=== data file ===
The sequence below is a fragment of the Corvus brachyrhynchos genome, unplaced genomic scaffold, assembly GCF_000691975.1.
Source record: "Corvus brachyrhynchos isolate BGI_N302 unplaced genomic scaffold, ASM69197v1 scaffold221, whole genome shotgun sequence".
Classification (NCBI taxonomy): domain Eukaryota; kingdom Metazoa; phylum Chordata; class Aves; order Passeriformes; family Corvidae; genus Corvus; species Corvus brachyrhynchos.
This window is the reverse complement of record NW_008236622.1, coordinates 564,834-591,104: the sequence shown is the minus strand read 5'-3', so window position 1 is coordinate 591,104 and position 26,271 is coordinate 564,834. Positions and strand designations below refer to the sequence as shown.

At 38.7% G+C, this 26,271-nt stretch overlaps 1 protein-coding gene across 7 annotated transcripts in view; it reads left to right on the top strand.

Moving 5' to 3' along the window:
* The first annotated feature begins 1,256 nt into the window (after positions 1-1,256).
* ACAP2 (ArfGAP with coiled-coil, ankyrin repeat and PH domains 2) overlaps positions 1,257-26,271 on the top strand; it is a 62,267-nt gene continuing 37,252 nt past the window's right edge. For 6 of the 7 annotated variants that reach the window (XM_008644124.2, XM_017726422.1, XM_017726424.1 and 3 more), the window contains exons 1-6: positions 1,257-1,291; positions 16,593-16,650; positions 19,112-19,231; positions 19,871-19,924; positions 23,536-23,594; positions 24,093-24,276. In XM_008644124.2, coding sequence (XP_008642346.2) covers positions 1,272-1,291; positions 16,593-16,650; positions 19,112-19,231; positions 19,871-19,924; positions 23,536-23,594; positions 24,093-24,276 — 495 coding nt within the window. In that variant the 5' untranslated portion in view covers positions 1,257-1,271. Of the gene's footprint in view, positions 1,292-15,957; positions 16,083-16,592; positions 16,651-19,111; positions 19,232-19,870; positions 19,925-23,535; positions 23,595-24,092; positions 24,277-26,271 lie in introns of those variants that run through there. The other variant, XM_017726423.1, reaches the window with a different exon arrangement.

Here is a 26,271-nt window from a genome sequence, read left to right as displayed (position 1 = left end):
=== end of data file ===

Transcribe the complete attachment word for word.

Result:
The sequence below is a fragment of the Corvus brachyrhynchos genome, unplaced genomic scaffold, assembly GCF_000691975.1.
Source record: "Corvus brachyrhynchos isolate BGI_N302 unplaced genomic scaffold, ASM69197v1 scaffold221, whole genome shotgun sequence".
Classification (NCBI taxonomy): domain Eukaryota; kingdom Metazoa; phylum Chordata; class Aves; order Passeriformes; family Corvidae; genus Corvus; species Corvus brachyrhynchos.
This window is the reverse complement of record NW_008236622.1, coordinates 564,834-591,104: the sequence shown is the minus strand read 5'-3', so window position 1 is coordinate 591,104 and position 26,271 is coordinate 564,834. Positions and strand designations below refer to the sequence as shown.

At 38.7% G+C, this 26,271-nt stretch overlaps 1 protein-coding gene across 7 annotated transcripts in view; it reads left to right on the top strand.

Moving 5' to 3' along the window:
* The first annotated feature begins 1,256 nt into the window (after positions 1-1,256).
* ACAP2 (ArfGAP with coiled-coil, ankyrin repeat and PH domains 2) overlaps positions 1,257-26,271 on the top strand; it is a 62,267-nt gene continuing 37,252 nt past the window's right edge. For 6 of the 7 annotated variants that reach the window (XM_008644124.2, XM_017726422.1, XM_017726424.1 and 3 more), the window contains exons 1-6: positions 1,257-1,291; positions 16,593-16,650; positions 19,112-19,231; positions 19,871-19,924; positions 23,536-23,594; positions 24,093-24,276. In XM_008644124.2, coding sequence (XP_008642346.2) covers positions 1,272-1,291; positions 16,593-16,650; positions 19,112-19,231; positions 19,871-19,924; positions 23,536-23,594; positions 24,093-24,276 — 495 coding nt within the window. In that variant the 5' untranslated portion in view covers positions 1,257-1,271. Of the gene's footprint in view, positions 1,292-15,957; positions 16,083-16,592; positions 16,651-19,111; positions 19,232-19,870; positions 19,925-23,535; positions 23,595-24,092; positions 24,277-26,271 lie in introns of those variants that run through there. The other variant, XM_017726423.1, reaches the window with a different exon arrangement.

Here is a 26,271-nt window from a genome sequence, read left to right as displayed (position 1 = left end):